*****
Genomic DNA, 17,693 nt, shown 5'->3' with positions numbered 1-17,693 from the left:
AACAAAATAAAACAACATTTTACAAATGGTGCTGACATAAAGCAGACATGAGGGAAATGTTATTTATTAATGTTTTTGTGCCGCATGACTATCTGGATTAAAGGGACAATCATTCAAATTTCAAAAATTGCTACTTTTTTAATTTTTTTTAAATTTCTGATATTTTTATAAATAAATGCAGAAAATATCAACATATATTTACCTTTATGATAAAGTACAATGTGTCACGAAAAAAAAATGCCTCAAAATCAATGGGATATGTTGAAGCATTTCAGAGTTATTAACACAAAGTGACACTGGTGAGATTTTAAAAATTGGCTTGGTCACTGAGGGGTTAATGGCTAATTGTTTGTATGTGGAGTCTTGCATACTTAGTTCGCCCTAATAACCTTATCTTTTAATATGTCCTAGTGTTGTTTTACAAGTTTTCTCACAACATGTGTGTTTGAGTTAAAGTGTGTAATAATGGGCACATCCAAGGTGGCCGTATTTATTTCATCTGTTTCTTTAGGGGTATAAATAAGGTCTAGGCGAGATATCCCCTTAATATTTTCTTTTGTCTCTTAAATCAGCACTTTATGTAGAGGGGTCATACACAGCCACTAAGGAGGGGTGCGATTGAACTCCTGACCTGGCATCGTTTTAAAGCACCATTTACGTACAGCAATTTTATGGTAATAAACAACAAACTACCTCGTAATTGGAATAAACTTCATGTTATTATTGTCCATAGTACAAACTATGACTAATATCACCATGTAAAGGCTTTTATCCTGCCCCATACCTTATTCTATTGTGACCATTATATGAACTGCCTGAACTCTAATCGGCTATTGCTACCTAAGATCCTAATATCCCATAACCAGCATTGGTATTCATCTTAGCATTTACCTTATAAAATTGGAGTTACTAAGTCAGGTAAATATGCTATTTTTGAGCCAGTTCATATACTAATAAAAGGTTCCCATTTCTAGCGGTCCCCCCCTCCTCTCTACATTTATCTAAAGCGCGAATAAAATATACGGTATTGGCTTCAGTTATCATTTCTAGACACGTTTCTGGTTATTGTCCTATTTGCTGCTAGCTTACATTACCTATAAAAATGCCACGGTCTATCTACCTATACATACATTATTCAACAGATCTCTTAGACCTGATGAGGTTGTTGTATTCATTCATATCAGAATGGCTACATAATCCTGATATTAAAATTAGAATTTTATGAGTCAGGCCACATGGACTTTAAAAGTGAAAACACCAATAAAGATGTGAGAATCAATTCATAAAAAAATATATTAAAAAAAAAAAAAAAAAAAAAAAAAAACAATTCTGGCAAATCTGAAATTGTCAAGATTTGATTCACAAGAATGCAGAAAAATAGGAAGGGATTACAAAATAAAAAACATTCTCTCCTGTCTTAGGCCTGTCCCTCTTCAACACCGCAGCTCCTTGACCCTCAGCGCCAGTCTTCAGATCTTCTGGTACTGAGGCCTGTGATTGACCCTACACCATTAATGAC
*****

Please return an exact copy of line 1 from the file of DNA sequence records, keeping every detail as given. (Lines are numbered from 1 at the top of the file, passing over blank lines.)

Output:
Genomic DNA, 17,693 nt, shown 5'->3' with positions numbered 1-17,693 from the left: